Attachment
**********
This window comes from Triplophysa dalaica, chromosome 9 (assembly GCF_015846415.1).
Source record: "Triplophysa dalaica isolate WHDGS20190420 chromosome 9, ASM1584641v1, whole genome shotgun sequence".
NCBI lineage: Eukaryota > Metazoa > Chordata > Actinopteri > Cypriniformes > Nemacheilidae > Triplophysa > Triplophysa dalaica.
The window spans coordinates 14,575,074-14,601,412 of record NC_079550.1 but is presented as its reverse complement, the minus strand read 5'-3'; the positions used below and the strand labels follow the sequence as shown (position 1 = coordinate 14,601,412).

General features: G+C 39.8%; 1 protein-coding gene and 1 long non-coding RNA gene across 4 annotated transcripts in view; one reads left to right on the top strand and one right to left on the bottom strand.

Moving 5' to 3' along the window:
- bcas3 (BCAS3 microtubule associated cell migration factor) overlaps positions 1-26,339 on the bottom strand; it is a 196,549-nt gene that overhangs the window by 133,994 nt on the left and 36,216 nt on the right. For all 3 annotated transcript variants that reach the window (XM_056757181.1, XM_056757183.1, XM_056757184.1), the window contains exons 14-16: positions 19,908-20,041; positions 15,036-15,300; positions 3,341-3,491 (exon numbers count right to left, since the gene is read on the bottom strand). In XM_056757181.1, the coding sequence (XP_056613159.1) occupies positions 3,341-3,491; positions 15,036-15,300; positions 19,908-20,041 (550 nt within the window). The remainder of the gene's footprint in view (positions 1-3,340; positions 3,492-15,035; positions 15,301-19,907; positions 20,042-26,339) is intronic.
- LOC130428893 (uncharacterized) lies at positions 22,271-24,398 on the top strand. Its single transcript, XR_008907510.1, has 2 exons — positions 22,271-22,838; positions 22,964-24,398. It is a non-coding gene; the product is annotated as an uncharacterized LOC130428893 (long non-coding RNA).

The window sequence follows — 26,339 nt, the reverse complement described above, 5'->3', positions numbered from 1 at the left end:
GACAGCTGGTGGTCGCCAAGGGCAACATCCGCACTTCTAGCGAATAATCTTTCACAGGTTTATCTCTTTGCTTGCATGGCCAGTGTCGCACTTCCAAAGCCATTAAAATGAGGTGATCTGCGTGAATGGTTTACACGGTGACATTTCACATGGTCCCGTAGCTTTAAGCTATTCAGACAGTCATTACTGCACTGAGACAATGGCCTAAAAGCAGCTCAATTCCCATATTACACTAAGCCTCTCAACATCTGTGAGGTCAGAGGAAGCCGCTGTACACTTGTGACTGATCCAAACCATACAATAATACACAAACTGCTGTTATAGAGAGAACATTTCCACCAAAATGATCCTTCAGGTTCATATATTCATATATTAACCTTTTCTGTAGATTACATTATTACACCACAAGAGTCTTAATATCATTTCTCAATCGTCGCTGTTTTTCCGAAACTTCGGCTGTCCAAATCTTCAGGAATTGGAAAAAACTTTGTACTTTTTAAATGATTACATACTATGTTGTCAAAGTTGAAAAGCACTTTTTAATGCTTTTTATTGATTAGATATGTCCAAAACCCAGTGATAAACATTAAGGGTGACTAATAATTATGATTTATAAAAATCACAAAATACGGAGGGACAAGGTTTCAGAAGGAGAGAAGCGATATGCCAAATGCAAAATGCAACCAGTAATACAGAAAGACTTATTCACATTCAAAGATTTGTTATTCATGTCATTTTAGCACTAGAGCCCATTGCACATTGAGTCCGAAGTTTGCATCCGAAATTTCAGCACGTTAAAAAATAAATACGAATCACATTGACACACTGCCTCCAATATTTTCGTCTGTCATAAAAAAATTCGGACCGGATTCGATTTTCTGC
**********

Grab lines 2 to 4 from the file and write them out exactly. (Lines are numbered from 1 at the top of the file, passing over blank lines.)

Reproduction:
Source record: "Triplophysa dalaica isolate WHDGS20190420 chromosome 9, ASM1584641v1, whole genome shotgun sequence".
NCBI lineage: Eukaryota > Metazoa > Chordata > Actinopteri > Cypriniformes > Nemacheilidae > Triplophysa > Triplophysa dalaica.
The window spans coordinates 14,575,074-14,601,412 of record NC_079550.1 but is presented as its reverse complement, the minus strand read 5'-3'; the positions used below and the strand labels follow the sequence as shown (position 1 = coordinate 14,601,412).